TSA Loses Legal Battle Over Body Scanners. The U.S. Court of Appeals for the DC Circuit has ordered TSA to finalize within 30 days a long-delayed rulemaking procedure for its use of body scanners at airport checkpoints. The suit was bought by a DC-based think tank, Competitive Enterprise Institute. In its suit, filed in July, CEI argued that TSA had flouted the long-established rulemaking process, required by the Administrative Procedures Act, by installing and operating body scanners for eight years without a formal notice and comment period.
Correction re Spanish Ghost Airport. Long-time newsletter reader David Bentley called to my attention that Spain’s Ciudad Real Airport had attracted a small amount of scheduled service prior to its bankruptcy sale reported last issue. Air Berlin, Air Nostrum, Ryanair, and Vueling had each tried serving the airport. It was located in a low-population area because of proximity to a motorway and to a stop on the Madrid-Seville high speed rail line.
“The ICAO pricing guidelines’ focus on cost-reflective prices threaten an airport’s ability to set economically efficient prices and could stifle any innovations in airport pricing. The overriding message of the ICAO pricing guidelines is that users should pay their full and fair share of the cost of the services the airport provides to them every single time. There is no discussion of whether prices should reflect the benefits brought to other parties. Consequently, the guidelines read more like a set of accountancy rules rather than guidance on how to achieve the best economic outcomes.”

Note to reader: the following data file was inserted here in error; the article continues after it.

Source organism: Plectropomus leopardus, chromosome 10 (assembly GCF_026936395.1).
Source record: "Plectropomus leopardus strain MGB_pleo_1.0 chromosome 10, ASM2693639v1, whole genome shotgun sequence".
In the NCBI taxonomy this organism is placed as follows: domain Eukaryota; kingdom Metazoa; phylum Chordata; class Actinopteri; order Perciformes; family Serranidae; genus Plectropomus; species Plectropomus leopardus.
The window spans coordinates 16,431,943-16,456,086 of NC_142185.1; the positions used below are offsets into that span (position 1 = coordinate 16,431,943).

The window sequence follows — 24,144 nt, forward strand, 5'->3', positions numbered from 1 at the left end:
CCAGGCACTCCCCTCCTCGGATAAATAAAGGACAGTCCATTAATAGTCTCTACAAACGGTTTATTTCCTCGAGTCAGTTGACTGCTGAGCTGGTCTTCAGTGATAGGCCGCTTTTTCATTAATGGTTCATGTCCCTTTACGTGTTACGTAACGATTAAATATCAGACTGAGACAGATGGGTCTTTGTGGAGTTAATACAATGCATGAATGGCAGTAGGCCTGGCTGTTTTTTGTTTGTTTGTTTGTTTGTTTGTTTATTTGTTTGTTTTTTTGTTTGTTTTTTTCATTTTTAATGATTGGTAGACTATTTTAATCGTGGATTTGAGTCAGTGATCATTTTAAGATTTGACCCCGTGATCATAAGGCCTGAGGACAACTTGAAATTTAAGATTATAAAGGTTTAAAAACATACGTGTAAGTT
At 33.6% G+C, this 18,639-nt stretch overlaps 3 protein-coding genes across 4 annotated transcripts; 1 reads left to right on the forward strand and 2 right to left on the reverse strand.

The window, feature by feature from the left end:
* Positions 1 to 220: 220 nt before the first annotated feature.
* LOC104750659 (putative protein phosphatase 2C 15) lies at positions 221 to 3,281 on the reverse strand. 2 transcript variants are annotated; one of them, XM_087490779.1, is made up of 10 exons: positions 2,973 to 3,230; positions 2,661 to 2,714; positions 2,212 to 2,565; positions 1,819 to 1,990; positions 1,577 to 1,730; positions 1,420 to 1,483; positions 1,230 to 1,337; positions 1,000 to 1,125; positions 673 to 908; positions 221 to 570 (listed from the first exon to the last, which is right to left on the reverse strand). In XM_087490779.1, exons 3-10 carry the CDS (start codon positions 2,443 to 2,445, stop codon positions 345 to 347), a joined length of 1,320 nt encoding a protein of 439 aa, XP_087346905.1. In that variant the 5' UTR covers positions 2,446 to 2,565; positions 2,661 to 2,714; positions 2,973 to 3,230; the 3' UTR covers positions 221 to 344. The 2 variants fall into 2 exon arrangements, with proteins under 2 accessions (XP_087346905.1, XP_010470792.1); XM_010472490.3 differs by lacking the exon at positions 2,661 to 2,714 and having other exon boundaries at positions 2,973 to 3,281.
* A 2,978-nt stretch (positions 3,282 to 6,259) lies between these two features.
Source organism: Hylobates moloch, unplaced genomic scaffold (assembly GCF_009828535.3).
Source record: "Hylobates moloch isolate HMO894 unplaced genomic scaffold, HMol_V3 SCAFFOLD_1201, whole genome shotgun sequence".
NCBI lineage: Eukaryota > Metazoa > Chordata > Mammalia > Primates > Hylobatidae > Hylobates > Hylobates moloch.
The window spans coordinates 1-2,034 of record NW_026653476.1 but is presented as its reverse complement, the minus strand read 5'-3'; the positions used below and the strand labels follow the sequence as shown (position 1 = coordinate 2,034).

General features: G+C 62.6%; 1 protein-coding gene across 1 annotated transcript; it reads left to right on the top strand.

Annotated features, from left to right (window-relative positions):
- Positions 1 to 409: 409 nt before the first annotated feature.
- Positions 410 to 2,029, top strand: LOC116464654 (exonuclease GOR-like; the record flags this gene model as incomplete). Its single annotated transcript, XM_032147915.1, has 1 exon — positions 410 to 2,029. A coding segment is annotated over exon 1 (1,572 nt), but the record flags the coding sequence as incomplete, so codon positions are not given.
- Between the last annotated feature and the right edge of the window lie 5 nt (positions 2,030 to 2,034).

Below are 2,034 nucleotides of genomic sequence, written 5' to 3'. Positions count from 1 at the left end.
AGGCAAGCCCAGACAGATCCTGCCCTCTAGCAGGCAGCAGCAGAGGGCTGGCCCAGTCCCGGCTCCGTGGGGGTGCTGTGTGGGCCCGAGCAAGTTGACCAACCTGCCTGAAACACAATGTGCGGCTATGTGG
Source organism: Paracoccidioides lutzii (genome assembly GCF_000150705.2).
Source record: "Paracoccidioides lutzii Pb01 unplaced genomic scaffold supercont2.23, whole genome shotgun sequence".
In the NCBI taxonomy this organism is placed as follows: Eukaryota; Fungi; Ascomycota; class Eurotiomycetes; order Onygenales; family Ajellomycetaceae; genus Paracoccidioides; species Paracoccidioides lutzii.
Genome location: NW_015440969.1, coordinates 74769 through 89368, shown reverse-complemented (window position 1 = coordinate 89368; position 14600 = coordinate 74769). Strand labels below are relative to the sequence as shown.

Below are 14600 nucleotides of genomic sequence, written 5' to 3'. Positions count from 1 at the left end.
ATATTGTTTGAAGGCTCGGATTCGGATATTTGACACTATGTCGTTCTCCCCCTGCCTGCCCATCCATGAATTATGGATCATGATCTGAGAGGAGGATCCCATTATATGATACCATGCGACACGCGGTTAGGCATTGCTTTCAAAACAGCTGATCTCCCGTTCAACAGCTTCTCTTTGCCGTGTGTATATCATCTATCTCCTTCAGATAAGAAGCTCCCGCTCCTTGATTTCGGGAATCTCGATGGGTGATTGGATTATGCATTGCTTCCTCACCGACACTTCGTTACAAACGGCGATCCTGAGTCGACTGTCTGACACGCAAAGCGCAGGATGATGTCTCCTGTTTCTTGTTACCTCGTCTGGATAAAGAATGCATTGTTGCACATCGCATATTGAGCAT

-Andrew Charlton, “Why ICAO’s Pricing Guidelines Should Be Ignored,” Aviation Advocacy Blog, Sept. 21, 2015
“Airports expand. They get bigger, particularly in South Florida. You know that when you move in. If you didn’t, you should have. Airports have noise; such is life. One resident of Lauderdale Isles said, ‘It’s like a conga line of noisy planes. We can hear it in our homes, and it has impacted our enjoyment of our gardens and yards.’ Wait. You didn’t expect that when you moved in not far from an airport? Airport honchos are planning a new noise study starting next year. I can tell you what it will reveal: people who live near airports will hear noise, no matter how flight patterns are changed, etc. Until the noise study is complete, residents basically have to live with the noise. But it shouldn’t be any surprise.”
-Gary Stein, Editorial Writer, “Hey, if you live by an airport . . .” South Florida Sun-Sentinel, Oct. 3, 2015
“Flouting the [Administrative Procedures Act] for eight years-despite repeated public requests to conduct notice-and-comment rulemaking and four years after this court ordered the agency to do just that-is unreasonable and unlawful. TSA’s chronic failure to timely comply with this Court’s mandate evinces crippling bureaucratic inefficiency, especially for an agency with over 50,000 full-time equivalent employees.”
-Marc Scribner, excerpt from CEI’s brief to the U.S. Court of Appeals, DC Circuit, quoted in Keith Laing, “Court Orders TSA to Finalize Rule on Full-Body Scanners,” The Hill, Oct. 23, 2015